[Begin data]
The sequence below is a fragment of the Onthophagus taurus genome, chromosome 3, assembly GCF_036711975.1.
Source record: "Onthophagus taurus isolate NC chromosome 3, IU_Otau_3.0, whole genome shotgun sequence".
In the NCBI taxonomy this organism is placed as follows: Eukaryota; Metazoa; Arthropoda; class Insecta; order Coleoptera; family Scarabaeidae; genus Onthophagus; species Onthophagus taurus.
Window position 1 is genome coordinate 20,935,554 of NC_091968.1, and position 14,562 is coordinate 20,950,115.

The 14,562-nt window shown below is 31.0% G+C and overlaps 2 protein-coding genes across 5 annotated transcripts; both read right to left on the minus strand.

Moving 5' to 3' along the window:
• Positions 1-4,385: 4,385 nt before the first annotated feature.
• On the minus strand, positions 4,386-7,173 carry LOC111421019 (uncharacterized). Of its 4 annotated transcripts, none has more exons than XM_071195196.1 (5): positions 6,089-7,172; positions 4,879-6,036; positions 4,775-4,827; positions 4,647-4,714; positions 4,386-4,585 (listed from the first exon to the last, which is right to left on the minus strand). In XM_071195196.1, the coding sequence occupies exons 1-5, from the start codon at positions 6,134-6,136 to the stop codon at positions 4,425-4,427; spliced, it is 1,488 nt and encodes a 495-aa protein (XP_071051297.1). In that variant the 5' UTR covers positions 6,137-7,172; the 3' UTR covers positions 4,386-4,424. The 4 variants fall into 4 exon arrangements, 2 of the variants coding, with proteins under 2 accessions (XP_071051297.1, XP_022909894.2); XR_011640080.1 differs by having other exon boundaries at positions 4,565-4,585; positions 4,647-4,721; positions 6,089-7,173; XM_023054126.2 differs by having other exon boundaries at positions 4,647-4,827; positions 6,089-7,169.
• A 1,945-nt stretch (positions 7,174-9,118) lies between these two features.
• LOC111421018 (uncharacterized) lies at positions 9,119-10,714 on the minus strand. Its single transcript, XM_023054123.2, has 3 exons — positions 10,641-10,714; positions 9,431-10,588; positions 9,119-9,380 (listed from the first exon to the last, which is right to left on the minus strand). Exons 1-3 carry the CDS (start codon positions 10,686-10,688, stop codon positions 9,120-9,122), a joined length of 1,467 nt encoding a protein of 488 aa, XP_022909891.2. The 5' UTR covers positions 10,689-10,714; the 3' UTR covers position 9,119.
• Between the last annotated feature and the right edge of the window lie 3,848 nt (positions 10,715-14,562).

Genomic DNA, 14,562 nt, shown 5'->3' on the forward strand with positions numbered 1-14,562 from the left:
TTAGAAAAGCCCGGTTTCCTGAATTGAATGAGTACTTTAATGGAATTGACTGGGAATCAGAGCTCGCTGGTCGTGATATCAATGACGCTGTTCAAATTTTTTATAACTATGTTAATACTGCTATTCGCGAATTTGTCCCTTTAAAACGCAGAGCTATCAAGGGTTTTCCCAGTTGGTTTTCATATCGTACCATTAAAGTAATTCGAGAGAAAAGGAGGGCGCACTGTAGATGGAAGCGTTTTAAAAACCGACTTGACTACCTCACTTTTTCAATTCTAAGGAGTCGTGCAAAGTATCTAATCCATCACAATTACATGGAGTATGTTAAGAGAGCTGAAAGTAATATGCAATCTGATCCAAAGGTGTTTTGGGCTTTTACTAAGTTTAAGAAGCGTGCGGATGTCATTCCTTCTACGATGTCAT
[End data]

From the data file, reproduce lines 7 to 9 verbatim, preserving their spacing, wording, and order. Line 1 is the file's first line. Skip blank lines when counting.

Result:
• Positions 1-4,385: 4,385 nt before the first annotated feature.
• On the minus strand, positions 4,386-7,173 carry LOC111421019 (uncharacterized). Of its 4 annotated transcripts, none has more exons than XM_071195196.1 (5): positions 6,089-7,172; positions 4,879-6,036; positions 4,775-4,827; positions 4,647-4,714; positions 4,386-4,585 (listed from the first exon to the last, which is right to left on the minus strand). In XM_071195196.1, the coding sequence occupies exons 1-5, from the start codon at positions 6,134-6,136 to the stop codon at positions 4,425-4,427; spliced, it is 1,488 nt and encodes a 495-aa protein (XP_071051297.1). In that variant the 5' UTR covers positions 6,137-7,172; the 3' UTR covers positions 4,386-4,424. The 4 variants fall into 4 exon arrangements, 2 of the variants coding, with proteins under 2 accessions (XP_071051297.1, XP_022909894.2); XR_011640080.1 differs by having other exon boundaries at positions 4,565-4,585; positions 4,647-4,721; positions 6,089-7,173; XM_023054126.2 differs by having other exon boundaries at positions 4,647-4,827; positions 6,089-7,169.
• A 1,945-nt stretch (positions 7,174-9,118) lies between these two features.